Date on Master's Thesis/Doctoral Dissertation
Civil and Environmental Engineering
Committee Co-Chair (if applicable)
Mohsen, J. P.
Kim, Young Hoon
Portland cement; Concrete--Chemistry; Cement--Additives
Our current knowledge on cement hydration during setting is based on the discrete observation of hydrated paste. An advanced micro/nano-level technique which can perform the in-situ observation on the continuous hydration of cement paste is demanded. In this study, Raman spectroscopy (RS) was chosen as such a method to continuously investigate wet pastes. The objective of this research is to explore the hydration process and microstructural development of fresh pastes with this technique. This research was conducted in three phases. First, the RS analysis was used to continuously observe the cement hydration from 20 minutes after mixing to 9 hours. Based on the analysis, it was found that RS was able to characterize both the cement ingredient (C3S, C2S, C3A, and gypsum) and hydration products (C-S-H gel, CH, ettringite, and monosulfate). The evolution of these components during the setting period was also detected by RS. The obtained Raman signals can indicate the end of the dormant period and initial setting in the cement paste. The RS was then expanded to study the differences in the hydration mechanisms of hardened ordinary cement paste and ultra-high performance concrete (UHPC). The silica fume included into the UHPC was found to react quickly during the first two weeks. The content changes of calcium silicates, calcium hydroxide (CH), and ettringite were different in the ordinary paste and UHPC. In the third phase, Raman chemical mapping was implemented on the hardened cement paste to explore the microstructure developments during the hydration process. A mapping protocol was developed. The obtained maps were able to correctly reflect the distributions and connections of the different paste components. From the mapping study on the cement paste, it was found that ettringite tended to locate on the surface of calcium silicates, while CH was apt to concentrate and localize in the pores as big crystals.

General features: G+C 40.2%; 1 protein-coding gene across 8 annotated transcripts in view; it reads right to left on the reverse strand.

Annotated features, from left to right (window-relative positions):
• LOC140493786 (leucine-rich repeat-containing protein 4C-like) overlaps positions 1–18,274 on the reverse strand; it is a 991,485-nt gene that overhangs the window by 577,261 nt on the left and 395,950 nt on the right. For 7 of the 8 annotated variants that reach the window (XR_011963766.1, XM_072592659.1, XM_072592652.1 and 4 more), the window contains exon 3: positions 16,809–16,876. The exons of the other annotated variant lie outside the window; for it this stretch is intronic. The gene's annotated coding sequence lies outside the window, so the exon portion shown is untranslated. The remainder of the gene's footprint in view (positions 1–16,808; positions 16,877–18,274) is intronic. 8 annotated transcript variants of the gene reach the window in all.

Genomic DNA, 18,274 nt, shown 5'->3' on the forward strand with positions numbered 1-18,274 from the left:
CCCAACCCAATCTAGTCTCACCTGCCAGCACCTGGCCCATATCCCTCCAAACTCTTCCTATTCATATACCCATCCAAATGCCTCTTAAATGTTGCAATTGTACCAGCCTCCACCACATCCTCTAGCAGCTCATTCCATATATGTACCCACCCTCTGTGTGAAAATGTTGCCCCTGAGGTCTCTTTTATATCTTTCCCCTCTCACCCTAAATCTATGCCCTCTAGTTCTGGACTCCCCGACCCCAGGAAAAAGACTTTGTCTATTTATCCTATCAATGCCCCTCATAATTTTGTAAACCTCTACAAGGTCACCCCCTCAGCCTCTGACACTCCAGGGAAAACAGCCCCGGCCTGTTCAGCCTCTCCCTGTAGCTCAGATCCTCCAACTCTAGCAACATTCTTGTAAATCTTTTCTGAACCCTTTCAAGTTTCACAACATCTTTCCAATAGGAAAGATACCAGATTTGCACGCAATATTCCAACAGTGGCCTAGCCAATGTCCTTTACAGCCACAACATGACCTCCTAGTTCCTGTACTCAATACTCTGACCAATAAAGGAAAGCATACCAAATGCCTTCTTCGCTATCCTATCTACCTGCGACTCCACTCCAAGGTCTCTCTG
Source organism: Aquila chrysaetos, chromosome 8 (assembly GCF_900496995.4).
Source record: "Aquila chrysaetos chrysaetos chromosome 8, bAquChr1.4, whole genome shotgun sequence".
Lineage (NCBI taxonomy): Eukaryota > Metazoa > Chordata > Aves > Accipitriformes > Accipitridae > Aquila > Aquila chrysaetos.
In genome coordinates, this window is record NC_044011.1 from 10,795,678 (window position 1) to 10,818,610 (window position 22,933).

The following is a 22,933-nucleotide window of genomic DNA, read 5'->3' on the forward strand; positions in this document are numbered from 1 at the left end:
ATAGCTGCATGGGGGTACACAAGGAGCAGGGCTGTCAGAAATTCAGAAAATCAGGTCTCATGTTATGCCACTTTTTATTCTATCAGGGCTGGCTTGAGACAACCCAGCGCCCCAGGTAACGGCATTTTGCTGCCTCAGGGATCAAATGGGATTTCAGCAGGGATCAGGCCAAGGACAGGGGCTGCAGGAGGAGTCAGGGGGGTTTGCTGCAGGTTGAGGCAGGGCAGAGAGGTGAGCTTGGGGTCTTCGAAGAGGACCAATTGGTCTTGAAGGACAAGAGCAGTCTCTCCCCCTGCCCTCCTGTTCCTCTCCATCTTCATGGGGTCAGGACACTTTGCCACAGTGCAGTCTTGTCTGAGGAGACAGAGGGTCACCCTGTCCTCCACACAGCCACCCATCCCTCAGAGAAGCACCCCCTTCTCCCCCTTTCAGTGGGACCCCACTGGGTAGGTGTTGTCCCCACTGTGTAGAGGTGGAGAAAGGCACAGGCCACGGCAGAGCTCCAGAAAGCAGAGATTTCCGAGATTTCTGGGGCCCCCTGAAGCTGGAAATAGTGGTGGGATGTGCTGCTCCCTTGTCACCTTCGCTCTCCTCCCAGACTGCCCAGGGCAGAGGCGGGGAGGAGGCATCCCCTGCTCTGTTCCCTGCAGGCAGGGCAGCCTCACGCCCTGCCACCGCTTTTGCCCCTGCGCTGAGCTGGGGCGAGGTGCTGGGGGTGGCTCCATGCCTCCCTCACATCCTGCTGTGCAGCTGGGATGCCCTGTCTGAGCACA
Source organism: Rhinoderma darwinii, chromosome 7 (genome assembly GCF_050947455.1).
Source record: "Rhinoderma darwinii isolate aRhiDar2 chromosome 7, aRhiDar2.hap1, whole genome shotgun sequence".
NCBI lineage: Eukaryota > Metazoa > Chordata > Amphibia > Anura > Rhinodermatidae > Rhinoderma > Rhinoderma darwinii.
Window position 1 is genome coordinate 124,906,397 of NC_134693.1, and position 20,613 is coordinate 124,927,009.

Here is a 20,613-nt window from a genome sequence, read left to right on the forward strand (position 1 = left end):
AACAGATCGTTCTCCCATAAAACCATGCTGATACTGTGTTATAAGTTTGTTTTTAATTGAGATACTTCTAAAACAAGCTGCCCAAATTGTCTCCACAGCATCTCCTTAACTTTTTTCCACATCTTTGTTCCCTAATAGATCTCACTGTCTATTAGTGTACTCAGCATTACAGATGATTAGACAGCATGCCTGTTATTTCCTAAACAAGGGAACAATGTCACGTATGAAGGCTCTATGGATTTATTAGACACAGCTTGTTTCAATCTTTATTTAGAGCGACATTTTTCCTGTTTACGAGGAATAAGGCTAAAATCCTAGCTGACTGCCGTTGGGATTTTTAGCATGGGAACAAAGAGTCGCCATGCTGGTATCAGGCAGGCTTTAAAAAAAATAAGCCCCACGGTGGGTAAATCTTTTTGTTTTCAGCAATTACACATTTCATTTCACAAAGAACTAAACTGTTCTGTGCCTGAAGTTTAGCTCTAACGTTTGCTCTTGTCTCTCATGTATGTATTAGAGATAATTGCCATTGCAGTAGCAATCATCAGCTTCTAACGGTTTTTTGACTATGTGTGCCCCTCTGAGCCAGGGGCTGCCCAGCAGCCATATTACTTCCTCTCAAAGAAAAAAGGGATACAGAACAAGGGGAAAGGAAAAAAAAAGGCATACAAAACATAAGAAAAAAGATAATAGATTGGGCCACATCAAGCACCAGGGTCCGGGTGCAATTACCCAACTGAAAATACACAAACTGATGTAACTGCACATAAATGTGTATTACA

Liu, Fengjuan, "Early-age hydration studies of Portland cement" (2014). Electronic Theses and Dissertations. Paper 1753.
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